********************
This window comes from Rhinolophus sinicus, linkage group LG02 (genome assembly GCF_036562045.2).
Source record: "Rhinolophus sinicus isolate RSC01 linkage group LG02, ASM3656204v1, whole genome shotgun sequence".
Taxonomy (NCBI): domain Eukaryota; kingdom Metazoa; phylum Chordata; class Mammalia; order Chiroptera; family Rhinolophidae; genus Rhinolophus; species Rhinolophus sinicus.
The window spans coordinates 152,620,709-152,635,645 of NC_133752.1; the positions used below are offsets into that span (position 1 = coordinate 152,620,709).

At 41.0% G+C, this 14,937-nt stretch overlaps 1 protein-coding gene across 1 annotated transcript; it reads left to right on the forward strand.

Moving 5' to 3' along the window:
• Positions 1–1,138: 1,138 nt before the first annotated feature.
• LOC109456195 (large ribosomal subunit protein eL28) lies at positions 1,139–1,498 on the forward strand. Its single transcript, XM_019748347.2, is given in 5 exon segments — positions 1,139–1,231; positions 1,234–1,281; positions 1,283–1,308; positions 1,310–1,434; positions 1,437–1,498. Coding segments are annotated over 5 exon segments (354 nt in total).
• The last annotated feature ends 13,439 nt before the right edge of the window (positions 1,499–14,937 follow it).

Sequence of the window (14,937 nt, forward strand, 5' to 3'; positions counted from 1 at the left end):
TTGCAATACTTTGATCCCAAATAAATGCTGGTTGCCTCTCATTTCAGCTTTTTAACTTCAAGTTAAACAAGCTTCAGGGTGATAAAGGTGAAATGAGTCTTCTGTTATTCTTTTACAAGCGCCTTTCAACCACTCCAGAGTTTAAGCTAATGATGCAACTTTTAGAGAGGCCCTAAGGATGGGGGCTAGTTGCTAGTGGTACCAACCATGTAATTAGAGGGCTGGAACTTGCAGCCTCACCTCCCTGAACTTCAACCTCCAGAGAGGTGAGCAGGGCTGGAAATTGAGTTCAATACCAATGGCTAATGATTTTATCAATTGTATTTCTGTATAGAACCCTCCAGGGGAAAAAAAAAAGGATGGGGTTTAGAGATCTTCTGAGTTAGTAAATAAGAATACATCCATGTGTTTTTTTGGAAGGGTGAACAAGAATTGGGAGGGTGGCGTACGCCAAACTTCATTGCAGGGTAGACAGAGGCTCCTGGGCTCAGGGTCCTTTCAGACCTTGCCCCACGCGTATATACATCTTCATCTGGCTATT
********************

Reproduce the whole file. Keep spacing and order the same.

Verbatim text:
This window comes from Rhinolophus sinicus, linkage group LG02 (genome assembly GCF_036562045.2).
Source record: "Rhinolophus sinicus isolate RSC01 linkage group LG02, ASM3656204v1, whole genome shotgun sequence".
Taxonomy (NCBI): domain Eukaryota; kingdom Metazoa; phylum Chordata; class Mammalia; order Chiroptera; family Rhinolophidae; genus Rhinolophus; species Rhinolophus sinicus.
The window spans coordinates 152,620,709-152,635,645 of NC_133752.1; the positions used below are offsets into that span (position 1 = coordinate 152,620,709).

At 41.0% G+C, this 14,937-nt stretch overlaps 1 protein-coding gene across 1 annotated transcript; it reads left to right on the forward strand.

Moving 5' to 3' along the window:
• Positions 1–1,138: 1,138 nt before the first annotated feature.
• LOC109456195 (large ribosomal subunit protein eL28) lies at positions 1,139–1,498 on the forward strand. Its single transcript, XM_019748347.2, is given in 5 exon segments — positions 1,139–1,231; positions 1,234–1,281; positions 1,283–1,308; positions 1,310–1,434; positions 1,437–1,498. Coding segments are annotated over 5 exon segments (354 nt in total).
• The last annotated feature ends 13,439 nt before the right edge of the window (positions 1,499–14,937 follow it).

Sequence of the window (14,937 nt, forward strand, 5' to 3'; positions counted from 1 at the left end):
TTGCAATACTTTGATCCCAAATAAATGCTGGTTGCCTCTCATTTCAGCTTTTTAACTTCAAGTTAAACAAGCTTCAGGGTGATAAAGGTGAAATGAGTCTTCTGTTATTCTTTTACAAGCGCCTTTCAACCACTCCAGAGTTTAAGCTAATGATGCAACTTTTAGAGAGGCCCTAAGGATGGGGGCTAGTTGCTAGTGGTACCAACCATGTAATTAGAGGGCTGGAACTTGCAGCCTCACCTCCCTGAACTTCAACCTCCAGAGAGGTGAGCAGGGCTGGAAATTGAGTTCAATACCAATGGCTAATGATTTTATCAATTGTATTTCTGTATAGAACCCTCCAGGGGAAAAAAAAAAGGATGGGGTTTAGAGATCTTCTGAGTTAGTAAATAAGAATACATCCATGTGTTTTTTTGGAAGGGTGAACAAGAATTGGGAGGGTGGCGTACGCCAAACTTCATTGCAGGGTAGACAGAGGCTCCTGGGCTCAGGGTCCTTTCAGACCTTGCCCCACGCGTATATACATCTTCATCTGGCTATT